The overall health of our brain is something that we often don’t think about until something is wrong. What are some ways we can begin to prioritize the well-being of our brain that are sort of “brain health 101” for those wanting to get started in this area?
This is always a very common question that I wish there was a perfect equation to follow. Every brain is different in regards to what it needs, but it’s the standard: mindfulness, sunlight, water, sleep, and good nutrition. There are so many educational resources but it all starts with realistic goals, because if you try to implement all of this into your routine it could become overwhelming and discouraging to follow through. Our Instagram has a lot of resources on how to implement brain-healthy habits into your routine, and we also have our Concussion Cookbook for sale that can help sprinkle in more colorful, brain-healthy foods into your diet. How can we make this easier? We ask ourselves that question constantly to keep us on track with programming to create for the community.

There is so much to learn about the brain and I’m sure it’s ever-evolving as science and health professionals discover and fine-tune new ways to take care of our brains and administer injury care. Is there anything you’re really excited about right now in the brain injury and health sphere that is happening?
Like you said, so much is evolving within the health sphere because the research that has been done is changing constantly. Helmet technology research has been really fun to learn about, especially all of the testing that a company has to pass to even produce a helmet. CTE has also been on the come up within brain research, which is another can of worms to unpack, but overall, just brain injuries and the effect of mental health has been very eye opening. I’m still doing the research every day to expand my own knowledge to get a better understanding for the future of SAB. 

SAB returned to the Dew Tour last month to do helmet checks for all competitors. This is an exciting program. How is it going?
This is year two facilitating the helmet checks at Dew Tour, and the love and support has been amazing. We have heard from multiple athletes that they truly appreciate that their helmet gets checked, so they feel more confident competing at the highest level. We would love to see this expand outside of Dew Tour as well, because the athletes deserve the safety and the education surrounding helmets and their health while they push the boundaries of their sport.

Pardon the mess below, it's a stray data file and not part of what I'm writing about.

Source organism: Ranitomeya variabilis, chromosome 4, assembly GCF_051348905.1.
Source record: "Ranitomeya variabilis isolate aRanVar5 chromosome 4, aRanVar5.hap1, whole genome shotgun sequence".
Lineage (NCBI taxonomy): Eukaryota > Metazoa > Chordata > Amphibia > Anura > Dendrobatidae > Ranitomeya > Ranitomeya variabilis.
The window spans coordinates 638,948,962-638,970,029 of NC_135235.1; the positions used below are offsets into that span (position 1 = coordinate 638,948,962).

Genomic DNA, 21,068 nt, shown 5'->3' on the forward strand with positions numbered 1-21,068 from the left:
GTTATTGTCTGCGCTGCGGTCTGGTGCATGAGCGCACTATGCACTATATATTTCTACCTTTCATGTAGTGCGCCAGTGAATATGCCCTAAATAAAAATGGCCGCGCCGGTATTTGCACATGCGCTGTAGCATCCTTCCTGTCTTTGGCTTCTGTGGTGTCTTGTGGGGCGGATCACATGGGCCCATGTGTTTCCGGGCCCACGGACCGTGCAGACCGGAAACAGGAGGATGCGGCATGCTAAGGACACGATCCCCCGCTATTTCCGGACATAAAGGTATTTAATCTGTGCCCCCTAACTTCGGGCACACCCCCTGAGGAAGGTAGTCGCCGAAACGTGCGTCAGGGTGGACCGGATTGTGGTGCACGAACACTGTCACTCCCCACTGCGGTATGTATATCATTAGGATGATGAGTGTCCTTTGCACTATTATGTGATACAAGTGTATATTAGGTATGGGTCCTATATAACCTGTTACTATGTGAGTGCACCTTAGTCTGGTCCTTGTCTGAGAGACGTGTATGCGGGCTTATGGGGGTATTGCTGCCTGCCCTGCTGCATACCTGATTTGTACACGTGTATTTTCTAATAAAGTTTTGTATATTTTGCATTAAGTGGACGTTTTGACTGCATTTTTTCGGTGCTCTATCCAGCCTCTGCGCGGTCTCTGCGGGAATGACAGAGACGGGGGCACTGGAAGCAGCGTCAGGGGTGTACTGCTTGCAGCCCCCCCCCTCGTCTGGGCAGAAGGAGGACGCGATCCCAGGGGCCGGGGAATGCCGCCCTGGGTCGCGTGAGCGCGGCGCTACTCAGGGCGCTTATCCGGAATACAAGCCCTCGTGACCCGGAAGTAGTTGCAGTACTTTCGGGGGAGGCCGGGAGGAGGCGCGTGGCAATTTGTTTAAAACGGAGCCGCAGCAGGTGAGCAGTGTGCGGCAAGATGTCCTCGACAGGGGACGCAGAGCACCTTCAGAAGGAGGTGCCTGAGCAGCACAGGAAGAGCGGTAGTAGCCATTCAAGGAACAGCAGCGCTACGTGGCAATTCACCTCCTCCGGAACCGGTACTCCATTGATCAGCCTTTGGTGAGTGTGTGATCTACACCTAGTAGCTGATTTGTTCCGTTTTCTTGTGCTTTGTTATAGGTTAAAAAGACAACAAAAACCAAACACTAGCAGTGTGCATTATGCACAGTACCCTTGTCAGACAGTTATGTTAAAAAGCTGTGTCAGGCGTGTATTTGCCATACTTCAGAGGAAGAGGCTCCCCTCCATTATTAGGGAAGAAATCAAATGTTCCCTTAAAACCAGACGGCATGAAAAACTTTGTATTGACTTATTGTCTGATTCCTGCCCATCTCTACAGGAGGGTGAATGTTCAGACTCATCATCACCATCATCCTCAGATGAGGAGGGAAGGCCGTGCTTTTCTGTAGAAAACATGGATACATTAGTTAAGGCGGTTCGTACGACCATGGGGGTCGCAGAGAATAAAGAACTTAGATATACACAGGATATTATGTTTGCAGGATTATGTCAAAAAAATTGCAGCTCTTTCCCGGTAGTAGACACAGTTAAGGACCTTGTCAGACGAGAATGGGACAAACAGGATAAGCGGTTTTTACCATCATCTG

This month and next are big for Save A Brain. What do you have going on that people can participate in, either in person or online?
March is Brain Injury Awareness Month and this coming spring marks our three-year anniversary, so we have a lot of exciting things in motion. In person, we will be at The Bomb Hole Cup on April 1st and 2nd, Woodward on April 4th, and May 19th will be our second annual event at the Denver Burton store. Along with that, you can join in on the fun for Brain Injury Awareness Month via social media, where we will be focusing on brain health and education the entire month. Any support goes a long way for us, so share with your friends, purchase merchandise off of the website, or treat yourself to something in our virtual silent auction! 

Great point! How can people participate in the Save A Brain Auction?
We hosted a few silent auctions during COVID since we couldn’t host in-person events and the community asked that we bring it back, so here it is! Head over to @sab_auction and check out the rules and regulations, as well as the amazing items to bid on. All money raised from the auction will go towards creating and expanding programming. Save A Brain is an absolute dream come true, thank you to everyone who supports us!

For more, follow @saveabrain on Instagram, watch Blair the Brain (and more videos, like a series on intentional eating) on the Save A Brain Youtube, and check out